In conclusion, The Beautiful and Damned was not as satisfying as Tender is the Night.
The imperfections only serve to drive the story deeper. I wish I had read this novel twenty years ago.
Lean close together, hold one another and seek spiritual intimacy. Give one another your ashes. Get down to the real work of being holy partners, wholly together.
Yes, I'll drink corporation beer if you buy it. But let's not pretend ... I'm definitelyjudging you.
Isolation is now man's "natural" path. Isolation from God, friends, and eventually even self. Who hasn't felt like they were a shell of some better self?
The body and blood I inhabit that are—in so many ways—not my own to do with what I please. Maybe it washes out in the water, maybe it's always in the blood. But I have been sacrificed for...and so I am given the strength to keep sacrificing my self.
To me, this chapter was a breath of fresh air, not just because it dispels the myth of Mary Magdalene, but also for what her story reveals about Jesus's attitude toward women and His vocations for them.
The application for the Christian to the believer is simple. Live in light of God's cross-generational covenantal blessings and curses. But also, rest assured that the faithful freedom of God is not tied in any way to us.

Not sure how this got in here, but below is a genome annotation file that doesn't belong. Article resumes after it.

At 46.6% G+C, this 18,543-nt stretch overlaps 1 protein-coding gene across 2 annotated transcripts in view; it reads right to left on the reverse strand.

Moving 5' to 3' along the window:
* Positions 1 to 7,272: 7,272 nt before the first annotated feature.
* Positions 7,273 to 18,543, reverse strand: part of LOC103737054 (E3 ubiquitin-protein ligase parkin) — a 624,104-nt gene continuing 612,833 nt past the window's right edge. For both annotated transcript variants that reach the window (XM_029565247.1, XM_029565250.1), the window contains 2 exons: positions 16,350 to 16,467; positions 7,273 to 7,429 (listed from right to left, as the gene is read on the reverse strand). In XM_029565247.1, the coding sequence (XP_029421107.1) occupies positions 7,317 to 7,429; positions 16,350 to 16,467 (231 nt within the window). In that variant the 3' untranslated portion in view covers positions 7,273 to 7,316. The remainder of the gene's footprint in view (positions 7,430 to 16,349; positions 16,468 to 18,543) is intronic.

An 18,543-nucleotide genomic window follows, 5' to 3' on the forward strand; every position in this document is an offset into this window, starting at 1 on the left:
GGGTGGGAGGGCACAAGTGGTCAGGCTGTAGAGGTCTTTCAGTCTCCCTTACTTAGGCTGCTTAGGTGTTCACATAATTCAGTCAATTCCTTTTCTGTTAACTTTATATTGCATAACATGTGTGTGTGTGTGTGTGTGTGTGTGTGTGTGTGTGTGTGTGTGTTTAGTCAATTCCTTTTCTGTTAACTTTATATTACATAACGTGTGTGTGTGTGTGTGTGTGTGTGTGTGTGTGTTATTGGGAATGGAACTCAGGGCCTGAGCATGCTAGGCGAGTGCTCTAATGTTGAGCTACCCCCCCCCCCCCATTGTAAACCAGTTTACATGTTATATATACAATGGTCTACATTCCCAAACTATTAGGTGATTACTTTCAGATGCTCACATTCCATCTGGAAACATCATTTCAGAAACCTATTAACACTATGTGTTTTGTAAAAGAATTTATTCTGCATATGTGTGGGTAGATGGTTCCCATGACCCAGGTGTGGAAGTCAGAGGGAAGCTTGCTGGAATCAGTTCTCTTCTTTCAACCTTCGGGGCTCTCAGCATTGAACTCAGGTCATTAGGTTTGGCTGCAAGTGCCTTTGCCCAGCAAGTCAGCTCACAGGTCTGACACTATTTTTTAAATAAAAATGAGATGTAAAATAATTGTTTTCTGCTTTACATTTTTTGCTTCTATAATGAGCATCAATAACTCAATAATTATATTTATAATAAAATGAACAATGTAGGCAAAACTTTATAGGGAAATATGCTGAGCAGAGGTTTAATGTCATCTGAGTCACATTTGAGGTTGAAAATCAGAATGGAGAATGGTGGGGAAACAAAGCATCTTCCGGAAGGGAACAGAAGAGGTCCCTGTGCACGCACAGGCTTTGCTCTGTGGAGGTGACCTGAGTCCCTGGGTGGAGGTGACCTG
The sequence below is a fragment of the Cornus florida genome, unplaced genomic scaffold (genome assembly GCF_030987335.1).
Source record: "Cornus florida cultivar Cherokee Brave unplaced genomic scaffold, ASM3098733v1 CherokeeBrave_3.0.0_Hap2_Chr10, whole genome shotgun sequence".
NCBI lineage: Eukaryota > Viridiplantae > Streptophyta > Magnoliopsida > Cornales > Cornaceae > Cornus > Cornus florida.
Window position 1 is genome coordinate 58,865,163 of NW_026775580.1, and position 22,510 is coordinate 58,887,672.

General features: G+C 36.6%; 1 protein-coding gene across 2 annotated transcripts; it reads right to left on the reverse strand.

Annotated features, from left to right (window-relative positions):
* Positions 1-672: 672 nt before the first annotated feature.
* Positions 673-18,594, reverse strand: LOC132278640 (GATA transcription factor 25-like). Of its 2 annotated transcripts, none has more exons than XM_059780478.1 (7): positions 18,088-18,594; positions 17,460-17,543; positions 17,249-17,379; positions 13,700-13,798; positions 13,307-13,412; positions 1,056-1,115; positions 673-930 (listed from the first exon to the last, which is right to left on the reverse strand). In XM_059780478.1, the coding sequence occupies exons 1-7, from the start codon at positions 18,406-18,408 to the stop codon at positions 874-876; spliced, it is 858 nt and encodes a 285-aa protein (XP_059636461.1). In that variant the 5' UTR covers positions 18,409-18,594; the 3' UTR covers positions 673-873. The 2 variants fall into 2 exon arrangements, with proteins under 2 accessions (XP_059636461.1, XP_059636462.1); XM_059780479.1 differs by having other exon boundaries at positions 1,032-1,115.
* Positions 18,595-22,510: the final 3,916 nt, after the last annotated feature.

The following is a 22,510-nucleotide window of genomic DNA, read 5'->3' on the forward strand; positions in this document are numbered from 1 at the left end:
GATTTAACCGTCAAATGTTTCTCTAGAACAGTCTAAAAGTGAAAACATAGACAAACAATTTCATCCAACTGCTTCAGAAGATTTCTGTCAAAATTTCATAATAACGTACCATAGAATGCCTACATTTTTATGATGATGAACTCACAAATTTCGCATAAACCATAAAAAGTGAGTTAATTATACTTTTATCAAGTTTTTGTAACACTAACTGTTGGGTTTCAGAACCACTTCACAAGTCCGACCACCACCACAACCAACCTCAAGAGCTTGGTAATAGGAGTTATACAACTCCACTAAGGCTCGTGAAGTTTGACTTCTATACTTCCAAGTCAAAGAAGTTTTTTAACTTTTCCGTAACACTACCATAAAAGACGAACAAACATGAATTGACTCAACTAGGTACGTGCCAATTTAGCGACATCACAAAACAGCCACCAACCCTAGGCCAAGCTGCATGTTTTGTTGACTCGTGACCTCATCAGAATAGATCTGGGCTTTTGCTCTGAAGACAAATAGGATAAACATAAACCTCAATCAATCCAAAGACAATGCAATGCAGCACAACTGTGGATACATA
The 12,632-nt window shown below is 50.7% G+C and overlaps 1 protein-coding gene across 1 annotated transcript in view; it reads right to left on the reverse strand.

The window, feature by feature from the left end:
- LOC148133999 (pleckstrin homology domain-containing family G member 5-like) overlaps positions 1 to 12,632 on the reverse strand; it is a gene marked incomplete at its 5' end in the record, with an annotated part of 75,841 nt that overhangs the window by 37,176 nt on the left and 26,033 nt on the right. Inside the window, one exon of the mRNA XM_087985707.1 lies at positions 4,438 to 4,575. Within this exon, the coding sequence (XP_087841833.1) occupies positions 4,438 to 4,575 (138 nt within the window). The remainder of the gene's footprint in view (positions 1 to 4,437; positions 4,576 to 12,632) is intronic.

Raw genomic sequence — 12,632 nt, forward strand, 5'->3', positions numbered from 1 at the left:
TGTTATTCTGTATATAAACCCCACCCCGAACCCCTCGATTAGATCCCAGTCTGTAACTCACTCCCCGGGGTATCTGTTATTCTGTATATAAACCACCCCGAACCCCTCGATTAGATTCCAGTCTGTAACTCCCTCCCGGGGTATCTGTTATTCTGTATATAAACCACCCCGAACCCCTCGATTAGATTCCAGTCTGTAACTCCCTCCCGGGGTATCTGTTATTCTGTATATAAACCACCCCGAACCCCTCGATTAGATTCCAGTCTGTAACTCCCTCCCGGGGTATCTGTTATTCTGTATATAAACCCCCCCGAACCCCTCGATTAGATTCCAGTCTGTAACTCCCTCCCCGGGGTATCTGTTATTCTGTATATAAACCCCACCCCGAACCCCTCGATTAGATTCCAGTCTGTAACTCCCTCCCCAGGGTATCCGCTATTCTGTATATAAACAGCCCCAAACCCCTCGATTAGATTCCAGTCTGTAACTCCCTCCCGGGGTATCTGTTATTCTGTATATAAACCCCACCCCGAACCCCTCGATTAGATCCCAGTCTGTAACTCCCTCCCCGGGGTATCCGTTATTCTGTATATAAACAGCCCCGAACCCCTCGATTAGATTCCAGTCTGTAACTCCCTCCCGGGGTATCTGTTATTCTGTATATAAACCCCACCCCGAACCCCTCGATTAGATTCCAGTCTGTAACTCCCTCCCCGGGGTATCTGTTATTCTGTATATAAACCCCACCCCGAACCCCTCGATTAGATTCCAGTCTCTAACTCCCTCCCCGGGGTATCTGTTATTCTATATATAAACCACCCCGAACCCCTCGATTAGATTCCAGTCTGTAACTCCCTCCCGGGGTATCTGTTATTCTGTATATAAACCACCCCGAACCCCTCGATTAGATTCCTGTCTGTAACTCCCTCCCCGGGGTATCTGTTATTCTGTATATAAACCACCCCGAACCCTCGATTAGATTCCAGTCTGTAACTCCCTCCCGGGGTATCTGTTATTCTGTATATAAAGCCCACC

God indeed has shown us the way to salvation, through His Only Begotten Son Jesus Christ.
Filled with fiery passion for the truth in God's word, practical application is present throughout. The book avails itself to all students of God's word.
Sisters in the faith, if you struggle likewise, this book is for you. Everyone else in the faith, if you know a female believer, this book is for you.
What an encouragement Ruth is for us to faithfully do the work set before us while we wait for God's provision
Pay attention to and support those women who seek the good of those around them, even as they do it from a position of authority and influence.
This is a strong debut that tempers the sadness and melancholy of the themes with gorgeous melodies and playful production choices.
However, although I see variegated realities, I still choose favorites.
This: the maple tree on the river.
The deconstruction of Christmas into an individualistic event is not something I am familiar with. Communion with Christ comes with communion with the church.
We wait. God is at work.
Let us sit here in the bleak midwinter and remember—this is where Christ comes to meet and redeem us.
I think it is necessary to begin this piece with a confession: I really just don’t like Christmas.
In conclusion, and because I’m still relatively new to the scene, I’ve asked some friends to each share a paragraph or five about their favorite mixed drink. Enjoy.